Mr. Godey’s Lady

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Declaring that “we offer our assistance as helpers only,” she reassured the association that everything would be done with modesty and decorum. The association could not at first bring itself to accept but finally did so in desperation. Ingeniously, Mrs. Hale set up a “committee of correspondence” composed of Boston society women (was this the forerunner of the list of “sponsors”?) and the Ladies’ Magazine became the first in the country to engage in a public fundraising campaign. Despite the hard times of the mid1830% Mrs. Hale managed to raise $3,000, a significant sum in those days, although far short of her goal. In 1840 (she was now editor of Godey’s but had not yet moved to Philadelphia) she crowned ten years of effort in behalf of the monument with a great bazaar for which her readers and the Seaman’s Aid Society, by then the largest women’s organization in the country, had pickled, canned, knitted, and embroidered for months.

Early in September their goods started pouring into Quincy Hall, and in the week of the ninth crowds of thousands, filling aisles, carried away the handiwork of women all over the nation. Mrs. Hale noted the exciting events of the hour in a daily paper called The Monument . “On the last night,” Richardson Wright has written, “when the final embroidered bertha had been sold, and the remaining hug-metight knocked down to the highest bidder, the treasurer announced that the bazaar had rolled up a $30,ooo profit. The monument was assured. Boston’s honor was saved. Two years later, in 1842, the final capstone was set in place.” Mrs. Hale witnessed the ceremony “with gratified and kindling eyes.” It was a personal triumph, but it was an even greater one for the thousands of American women she represented. Awareness that they had done something that the men alone had been unable to do had a tremendous effect, not only on women, but on men. Psychologically, the climate for women’s organizations and the advancement of women’s rights was a little fairer and warmer from that time on.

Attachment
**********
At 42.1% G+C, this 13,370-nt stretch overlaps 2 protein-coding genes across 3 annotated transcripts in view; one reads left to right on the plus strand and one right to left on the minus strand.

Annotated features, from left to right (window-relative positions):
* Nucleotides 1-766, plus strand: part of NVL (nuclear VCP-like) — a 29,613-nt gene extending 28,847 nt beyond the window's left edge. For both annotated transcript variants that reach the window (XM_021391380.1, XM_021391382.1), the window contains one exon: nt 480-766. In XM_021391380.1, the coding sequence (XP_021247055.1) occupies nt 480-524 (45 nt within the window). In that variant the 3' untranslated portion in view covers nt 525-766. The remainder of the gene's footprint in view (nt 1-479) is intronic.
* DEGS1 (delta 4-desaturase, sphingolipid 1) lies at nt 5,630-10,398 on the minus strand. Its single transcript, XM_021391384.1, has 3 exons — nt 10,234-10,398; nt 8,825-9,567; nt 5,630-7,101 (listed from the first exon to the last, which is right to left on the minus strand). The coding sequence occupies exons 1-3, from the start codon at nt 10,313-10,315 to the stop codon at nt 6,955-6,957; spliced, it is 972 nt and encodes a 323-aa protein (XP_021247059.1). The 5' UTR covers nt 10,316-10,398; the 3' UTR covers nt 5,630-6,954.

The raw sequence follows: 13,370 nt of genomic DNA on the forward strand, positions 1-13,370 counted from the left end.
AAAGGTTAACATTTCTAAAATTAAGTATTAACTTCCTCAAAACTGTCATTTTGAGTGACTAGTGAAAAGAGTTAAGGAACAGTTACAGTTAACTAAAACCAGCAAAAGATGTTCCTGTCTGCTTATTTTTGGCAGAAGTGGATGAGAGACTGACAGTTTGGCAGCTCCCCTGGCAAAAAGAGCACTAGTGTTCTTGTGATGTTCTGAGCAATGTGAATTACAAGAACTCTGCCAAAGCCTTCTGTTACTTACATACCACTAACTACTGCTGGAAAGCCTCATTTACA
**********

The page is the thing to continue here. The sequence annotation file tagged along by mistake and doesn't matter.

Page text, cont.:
Not so the prospects for the survival of the Ladies’ Magazine . Then as now, the staple of most periodicals aimed at women was news of feminine fashions. Mrs. Hale thought it unimportant, and though she was forced to compromise to some extent, she did so reluctantly. Whether for that reason or because of the general financial troubles of the middle 1830’s, the Ladies’ Magazine found itself in difficulty, and Mrs. Hale’s appeals failed to persuade her delinquent subscribers to pay their bills.

Help arrived in the person of a plump, genial Philadelphia!! named Louis Antoine Godey, one of the authentic geniuses of American publishing history. Since 1830 he had been putting out The Lady’s Book , a potpourri of fiction and poetry, much of it borrowed from English magazines, and “embellishments” like colored fashion plates, illustrations, and songs (sample title: “The Heart of Thy Norah Is Breaking for Thee”). But though Godey was a shrewd businessman with a good idea of what his readers wanted and a determination to give it to them—he originated the idea of special departments on art, cooking, household hints—he was no editor; he needed someone with a point of view to give his magazine individuality and character. In 1837 he approached Mrs. Hale, offering to buy the Ladies’ Magazine and install her as editor of the combined publication, to be entitled, somewhat formidably, Godey’s Lady’s Book and American Ladies’ Magazine . She accepted.

Under the enterprising Godey as publisher and Sarah Josepha Hale as editor, Godey’s Lady’s Book , as it was soon called, was to gain, over the next forty years, 150,000 subscribers, an astounding total for a women’s publication in the middle iSoo’s. The Lady’s Book was to become the alpha and omega of the world of women’s rights, fashion, etiquette, and cookery. However old-fashioned it may seem today, it was the first successful women’s magazine and the direct ancestor of all that have followed it.

Mrs. Hale took over the editor’s chair with two strong prejudices: she was opposed to “borrowing” material from other publications, and she still had little use for fashion plates. As for the first, she felt it was a shameful reflection on America that the Lady’s Book and other U.S. periodicals had been depending so heavily on literary material imported from England. We had good writers here. The Lady’s Book was going to publish them and, what was more, it was going to pay substantial rates. While great numbers of dreary stories (some of them her own) appeared under Mrs. Male’s editorship, and dozens of sentimental poems by indefatigable poetesses like Lydia Sigourney, it is not surprising to find also original contributions by Hawthorne, Longfellow, Poe, Dr. Oliver Wendell Holmes, and Harriet Beecher Stowe. Mrs. Hale would pay up to $25 for a poem—a good fee for the time—though James Russell Lowell held out for $30, and got it.